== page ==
BRTH,SpringSt,Luke_Seitz_phone-binned,12-14-14_edited-1
Phone-binned photo by Luke Seitz.

…followed closely by a total of 6 Hermit Thrushes. The previous circle-wide high count was 5!  This bird feasted on Virginia Creeper climbing up a brick wall along Free St.

HETH,FreeSt,Luke_Seitz_phone-binned,12-14-14_edited-1
Phone-binned photo by Luke Seitz.

Two Swamp Sparrows (1 along the Eastern Promenade and 1 at Mercy Pond) were noteworthy, as were our tallies of 44 Northern Cardinals and 26 Northern Mockingbirds in particular, for a total of 42 species.

7:15-3:15.
(Luke Seitz 8:20-12:45).
Miles by foot: 8
Miles by car: 5.7
Start: 34F, cloudy, NW 7
End: 45F (high of 46), clear, NW8

American Black Duck: 4
Mallard: 112
ABDU x Mallard: 3
Common Eider: 176
White-winged Scoter: 1
Long-tailed Duck: 32
Bufflehead: 81
Common Goldeneye: 9
Red-breasted Merganser: 35
Red-throated Loon: 2
Common Loon: 10
Great Blue Heron: 1
Cooper’s Hawk: CW
Red-tailed Hawk: 5
Ring-billed Gull: 42
Herring Gull: 360
Iceland Gull: 2
Great Black-backed Gull: 51
Rock Pigeon: 484
Mourning Dove: 14
Downy Woodpecker: 3
Hairy Woodpecker: 1
Blue Jay: 9
American Crow: 40
Black-capped Chickadee: 46
Tufted Titmouse: 2
White-breasted Nuthatch: 2
Carolina Wren: 3
RUBY-CROWNED KINGLET: CW
Hermit Thrush: 6 (!)
American Robin: 7
BROWN THRASHER: 1 (2nd Count Record)
Northern Mockingbird: 26
European Starling: 257
Yellow-rumped Warbler: 1
American Tree Sparrow: 2
Song Sparrow: 22
Swamp Sparrow: 2
White-throated Sparrow: 44
Dark-eyed Junco: 9
Northern Cardinal: 44
BALTIMORE ORIOLE: CW
House Finch: 82
Pine Siskin: 1
American Goldfinch: 84
House Sparrow: 247

Portland was birdier than usual for mid-December, likely due to an abundance of fruit (especially crabapples) and overall relatively mild temperatures this fall, allowing things like thrushes to stick around/survive in the area.

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Sunrise at Moody Point.

Today, Kristen Lindquist and I covered the Moody (Wells-Ogunquit) area for the Southern York County CBC – my usual, exceptionally productive, territory for this count.  Again, it was a very birdy day, but unlike Portland, the birding was a little more challenging. The lack of snow cover and limited ice in the marsh reduce concentrations of birds, and the mild temperatures minimized concentrations at sunny edges. There was a lot of food to be found, so birds weren’t packed together at feeders or dense thickets in warm microclimates.

Nonetheless, we tallied 59 species (below average for this section), and several “good” birds. The best of which was an Eastern Meadowlark in the saltmarsh off of Furbish Rd, a 5th count record. A Common Yellowthroat (10th count record) was in a cattail marsh at Moody Point where I have had yellowthroats on this count more often than not. 8 Dunlin among a goodly 188 Sanderling on Ogunquit Beach were a 7th count record, and other good birds included a Hermit Thrush, 5 American Pipits (Eldridge Rd), a male and female Northern Pintail, and two Harlequin Ducks at our dawn seawatch at Moody Point. Five Black-legged Kittiwakes off Moody Point and 3 Razorbills off of Ogunquit Beach were expected, but always nice to see.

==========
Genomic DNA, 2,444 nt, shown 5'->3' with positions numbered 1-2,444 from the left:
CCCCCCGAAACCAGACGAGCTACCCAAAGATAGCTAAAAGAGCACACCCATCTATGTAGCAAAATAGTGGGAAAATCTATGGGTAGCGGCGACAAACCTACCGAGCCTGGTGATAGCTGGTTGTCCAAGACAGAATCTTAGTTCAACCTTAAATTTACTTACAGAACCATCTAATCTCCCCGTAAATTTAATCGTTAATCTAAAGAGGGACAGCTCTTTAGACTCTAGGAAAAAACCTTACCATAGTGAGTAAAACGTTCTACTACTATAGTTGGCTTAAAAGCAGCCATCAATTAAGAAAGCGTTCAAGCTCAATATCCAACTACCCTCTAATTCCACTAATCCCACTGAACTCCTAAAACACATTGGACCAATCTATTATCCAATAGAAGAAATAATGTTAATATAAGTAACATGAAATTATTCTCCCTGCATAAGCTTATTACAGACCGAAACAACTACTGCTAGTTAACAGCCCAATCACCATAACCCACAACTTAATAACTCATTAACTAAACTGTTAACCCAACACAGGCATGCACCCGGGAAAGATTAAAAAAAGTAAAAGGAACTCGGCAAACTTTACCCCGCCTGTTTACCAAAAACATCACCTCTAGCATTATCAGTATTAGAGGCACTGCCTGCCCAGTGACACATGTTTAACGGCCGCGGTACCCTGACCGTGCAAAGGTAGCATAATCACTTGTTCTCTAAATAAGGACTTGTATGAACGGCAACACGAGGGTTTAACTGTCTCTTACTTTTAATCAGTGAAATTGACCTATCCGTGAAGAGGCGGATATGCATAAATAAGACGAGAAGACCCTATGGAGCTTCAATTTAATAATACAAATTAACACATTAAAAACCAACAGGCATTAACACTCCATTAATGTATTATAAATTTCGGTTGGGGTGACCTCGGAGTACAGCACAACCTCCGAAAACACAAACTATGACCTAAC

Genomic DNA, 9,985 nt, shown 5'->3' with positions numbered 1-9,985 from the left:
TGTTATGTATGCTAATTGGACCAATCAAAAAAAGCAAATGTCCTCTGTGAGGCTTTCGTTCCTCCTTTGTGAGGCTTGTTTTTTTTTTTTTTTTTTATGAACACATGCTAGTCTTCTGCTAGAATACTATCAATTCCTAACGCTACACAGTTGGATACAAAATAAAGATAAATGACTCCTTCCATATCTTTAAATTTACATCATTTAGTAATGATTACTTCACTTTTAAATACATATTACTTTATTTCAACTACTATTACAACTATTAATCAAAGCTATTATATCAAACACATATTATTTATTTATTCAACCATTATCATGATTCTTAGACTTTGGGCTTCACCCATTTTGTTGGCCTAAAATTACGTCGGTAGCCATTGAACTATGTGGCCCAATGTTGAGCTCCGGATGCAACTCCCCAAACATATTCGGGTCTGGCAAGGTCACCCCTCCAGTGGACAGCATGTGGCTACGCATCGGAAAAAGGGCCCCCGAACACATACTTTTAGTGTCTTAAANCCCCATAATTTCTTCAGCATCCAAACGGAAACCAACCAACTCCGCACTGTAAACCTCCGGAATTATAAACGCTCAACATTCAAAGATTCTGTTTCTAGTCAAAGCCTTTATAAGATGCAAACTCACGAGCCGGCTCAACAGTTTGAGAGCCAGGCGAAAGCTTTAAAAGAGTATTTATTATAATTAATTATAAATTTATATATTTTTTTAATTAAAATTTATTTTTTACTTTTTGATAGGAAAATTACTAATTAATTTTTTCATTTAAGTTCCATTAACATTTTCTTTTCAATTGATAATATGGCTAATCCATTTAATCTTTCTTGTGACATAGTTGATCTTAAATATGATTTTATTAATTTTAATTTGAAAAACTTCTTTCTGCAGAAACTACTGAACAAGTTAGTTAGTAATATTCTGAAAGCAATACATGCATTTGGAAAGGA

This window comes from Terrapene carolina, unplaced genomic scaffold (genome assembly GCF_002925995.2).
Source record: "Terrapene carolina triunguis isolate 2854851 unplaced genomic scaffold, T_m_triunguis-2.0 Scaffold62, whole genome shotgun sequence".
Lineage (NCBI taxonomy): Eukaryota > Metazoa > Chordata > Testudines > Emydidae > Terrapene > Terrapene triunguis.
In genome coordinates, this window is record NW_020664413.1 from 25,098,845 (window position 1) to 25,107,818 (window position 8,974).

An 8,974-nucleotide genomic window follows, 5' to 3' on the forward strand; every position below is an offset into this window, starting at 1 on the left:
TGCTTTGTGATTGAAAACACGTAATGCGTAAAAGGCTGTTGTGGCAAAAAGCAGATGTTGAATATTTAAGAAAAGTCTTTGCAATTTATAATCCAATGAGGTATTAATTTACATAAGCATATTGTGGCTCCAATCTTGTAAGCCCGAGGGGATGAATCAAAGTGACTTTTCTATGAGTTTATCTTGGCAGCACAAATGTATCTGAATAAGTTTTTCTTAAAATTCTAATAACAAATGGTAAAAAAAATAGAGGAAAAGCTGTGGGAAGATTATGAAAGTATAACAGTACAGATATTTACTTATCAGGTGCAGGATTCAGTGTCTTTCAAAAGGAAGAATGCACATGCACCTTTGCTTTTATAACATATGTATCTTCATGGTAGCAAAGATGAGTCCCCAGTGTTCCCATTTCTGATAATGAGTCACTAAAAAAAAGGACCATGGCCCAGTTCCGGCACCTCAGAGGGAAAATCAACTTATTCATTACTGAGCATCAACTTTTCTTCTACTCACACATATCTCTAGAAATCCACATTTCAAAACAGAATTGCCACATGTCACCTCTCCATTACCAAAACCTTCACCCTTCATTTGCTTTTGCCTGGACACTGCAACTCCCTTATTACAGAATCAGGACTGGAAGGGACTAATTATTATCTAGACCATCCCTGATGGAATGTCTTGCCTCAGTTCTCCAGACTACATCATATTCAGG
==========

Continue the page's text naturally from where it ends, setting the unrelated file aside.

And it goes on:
me,OgunquitBeach,12-15-14,K

7:17-2:45
With Kristen Lindquist
Miles by foot: 10.
Miles by car: 8
Start: 28F, clear, calm.
End: 37F (high of 42), clear, very light Var.

Canada Goose: 80
American Black Duck: 91
Mallard: 251
ABDU x Mallard: 2
NORTHERN PINTAIL: 2
Common Eider: 67
Harlequin Duck: 2
Surf Scoter: 26
White-winged Scoter: 100
Black Scoter: 45
Long-tailed Duck: 47
Bufflehead: 15
Common Goldeneye: 11
Red-breasted Merganser: 9
Red-throated Loon: 1
Common Loon: 7
Horned Grebe: 18
Red-necked Grebe: 65
Great Cormorant: 1
Red-tailed Hawk: 6
Sanderling: 188
DUNLIN 8 (7th count record)
Ring-billed Gull: 8
Herring Gull: 171
Great Black-backed Gull: 13
Black-legged Kittiwake: 5
Razorbill: 3
Rock Pigeon: 55 (very low)
Mourning Dove: 58
Downy Woodpecker: 14
Hairy Woodpecker: 2
Blue Jay: 25
American Crow: 46
Black-capped Chickadee: 104
Tufted Titmouse: 10
Red-breasted Nuthatch: 10
White-breasted Nuthatch: 18
Carolina Wren: 2 (very low; presumably affected by last winter)
Eastern Bluebird: 7
Hermit Thrush: 1
American Robin: 18
Northern Mockingbird: 2
European Starling: 582
AMERICAN PIPIT: 5
Cedar Waxwing: 45
Yellow-rumped Warbler: 3
COMMON YELLOWTHROAT: 1 (10th count record)
American Tree Sparrow: 19
Song Sparrow: 38
Swamp Sparrow: 2
White-throated Sparrow: 30
Dark-eyed Junco: 92
Northern Cardinal: 39
EASTERN MEADOWLARK: 1 (5th count record)
Purple Finch: 1
House Finch: 142
Pine Siskin: 1
American Goldfinch: 257
House Sparrow: 188

My next CBC will be Freeport-Brunswick on January 3rd.  Until then, Merry Christmas-counting everyone!

The 2014 South Coastal Maine Rarity Roundup

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Prairie Warbler, Cliff Walk, York Harbor.

For the past ten years, I have organized the “South Coastal Maine Rarity Roundup” on the first weekend of November, when a group of friends get together to comb the coast from Kittery through Portland, focusing on finding lingering migrants, rarities, and hopefully “mega” vagrants.

This year, our event was postponed a week thanks to the massive Nor’easter and snowstorm that rendered last Sunday essentially un-birdable. A week later than usual, we expected fewer birds, but perhaps “better birds.” At the very least, we would be less miserable than in the 34-degree weather with driving wet snow and 50mph winds of last Sunday. Recent active weather and some good birds in the area helped stoked our “rarity fever” fire, which I prognosticated about on Friday’s blog.

The teams each cover a specific territory, including destination locations, and casual meanderings. This year, the Roundup was covered by:
Kittery –York: Katrina Fenton and Ken Klapper.
Ogunquit/Kennebunkport: Turk Duddy and Linda Woodward.